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BLAST Early Learning
All About Me!


I Like Myself

I Like Myself!
by Karen Beaumont; illustrated by David Catrow

In rhyming text, a little girl expresses confidence and joy in her uniqueness, no matter her outward appearance.


The OK Book

The OK Book
by Amy Krouse Rosenthal and Tom Lichtenheld

A character enumerates a great many things that it enjoys doing, although not great at any of them, knowing that someday it will excel at something.


Open-ended questions for The OK Book

  • What do you think it means when someone is “okay” at something?
  • What is something that you are only “okay” at doing?
  • What is something that you can do excellently, or very well?


Body Part Dice

Make a large cube, and velcro pictures of different body parts on it.
Let the children take turns rolling the dice and then chant:

When (child's name) rolls the dice,
we touch our (body part),
When (child's name) rolls the dice,
we touch our (body part),
We reach up high, up to the sky

When (child's name) rolls the dice,
we touch our (body part)



I Have

I have ten tiny fingers
I have ten tiny toes.
I have two ears,
I have two eyes,
I have a little nose.
I have a mouth to open,
And tiny teeth to bite,
I have a tongue,
Within my mouth
I keep it out of sight.

Repeat this rhyme, stopping at the underlined words, and pointing at the corresponding body part.  Let the students fill in the blanks for you.


Vocabulary Word:

excellent: adj. very good

“One day, I’ll grow up to be really excellent at something.”
(taken from The OK Book by Amy Krouse Rosenthal and Tom Lichtenheld)



Math: Measure Me

Give the children a string and scissors. Have one child lie down and let them measure how tall he is and then cut the string. Later the children can compare their strings and show them to their families.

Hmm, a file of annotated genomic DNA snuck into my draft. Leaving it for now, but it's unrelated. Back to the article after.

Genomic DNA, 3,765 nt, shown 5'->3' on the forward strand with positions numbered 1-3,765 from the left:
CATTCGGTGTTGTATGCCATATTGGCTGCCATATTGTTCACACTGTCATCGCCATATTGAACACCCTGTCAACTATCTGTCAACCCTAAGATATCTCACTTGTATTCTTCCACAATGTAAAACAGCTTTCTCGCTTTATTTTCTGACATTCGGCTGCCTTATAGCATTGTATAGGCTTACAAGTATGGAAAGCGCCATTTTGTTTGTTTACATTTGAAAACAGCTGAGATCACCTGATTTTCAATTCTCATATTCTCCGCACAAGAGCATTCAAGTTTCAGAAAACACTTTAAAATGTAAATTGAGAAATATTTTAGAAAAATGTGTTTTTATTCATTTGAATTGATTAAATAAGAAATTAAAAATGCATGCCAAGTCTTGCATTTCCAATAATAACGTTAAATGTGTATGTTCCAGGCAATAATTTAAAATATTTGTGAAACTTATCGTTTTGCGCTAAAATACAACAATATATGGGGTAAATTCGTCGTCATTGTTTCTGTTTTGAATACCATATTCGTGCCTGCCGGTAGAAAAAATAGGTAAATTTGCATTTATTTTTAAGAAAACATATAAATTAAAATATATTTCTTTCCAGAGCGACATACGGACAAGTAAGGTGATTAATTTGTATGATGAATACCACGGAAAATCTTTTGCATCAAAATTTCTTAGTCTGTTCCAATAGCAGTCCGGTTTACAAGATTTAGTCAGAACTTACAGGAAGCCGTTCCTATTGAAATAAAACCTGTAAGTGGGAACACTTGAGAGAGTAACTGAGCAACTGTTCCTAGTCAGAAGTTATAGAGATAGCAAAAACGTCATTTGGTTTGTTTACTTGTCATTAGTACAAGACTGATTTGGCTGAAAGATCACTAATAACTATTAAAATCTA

Math: Class Cookbook

Ask your parents to send a recipe from home as well as a picture (if no picture is available have the child draw one).  Compile the recipes and give a
cookbook to the parents.


Art: My Placemat

What You Need: Construction paper, paint, picture of child, glue

What You Do: Give each child a piece of paper. Let the children put their handprint on the paper. They can also decorate the paper any way that they want. Finally put their picture and name somewhere on the page and laminate it. Use the placemats during meals and snack for your children.

Art: Silhouette Art

What You Need: Paper, bright light, glue, art supplies of your choice

What You Do: Use a bright light, a
projector, or the sun and take a piece of construction paper and trace the
silhouette of your children on the
paper. Cut out the silhouette and place a piece of black paper under it. Glue it onto a large piece of colored paper. Now let the children decorate the white frame.

Science: Fingerprints

Fingerprint all of your children. Write the name of the corresponding child on their fingerprint. Place all of the fingerprints in one area with
magnifying glasses. Tell the children to look closely and they will see that no one has the same print.

Science: The Spine

Explain to your children how the spine works, and then show them. Cut apart the sections of an egg carton and stack them putting tissue between each (cartilage). This stack will move
similar to the way our spines do.


Science: A Heart

Show your children the pumping
action of a heart by putting red colored water in a clear balloon. Put a straw in the balloon. When you squeeze the balloon water pumps out similar to the way it works in our bodies.



It's OK to be differentIt's Okay to Be Different by Todd Parr

Illustrations and brief text describe all kinds of differences that are "okay," such as "It's Okay to be a different color," "It's Okay to need some help," "It's Okay to be adopted," and "It's Okay to have a different nose."


Ella Sarah Gets DressedElla Sarah Gets Dressed by Margaret Chodos-Irvine

Despite the advice of others in her family, Ellah Sarah persists in wearing the striking and unusual outfit of her own choosing.



Incredible MeIncredible Me!

by Kathi Appelt; pictures by G. Brian Karas

A girl celebrates her own individuality, from her freckles to her wiggles.



Will You Read to MeWill You Read to Me? by Denys Cazet

Hamlet enjoys reading books and writing poetry, not playing in the mud and fighting over supper like the other pigs, but he finally finds someone who appreciates him just as he is.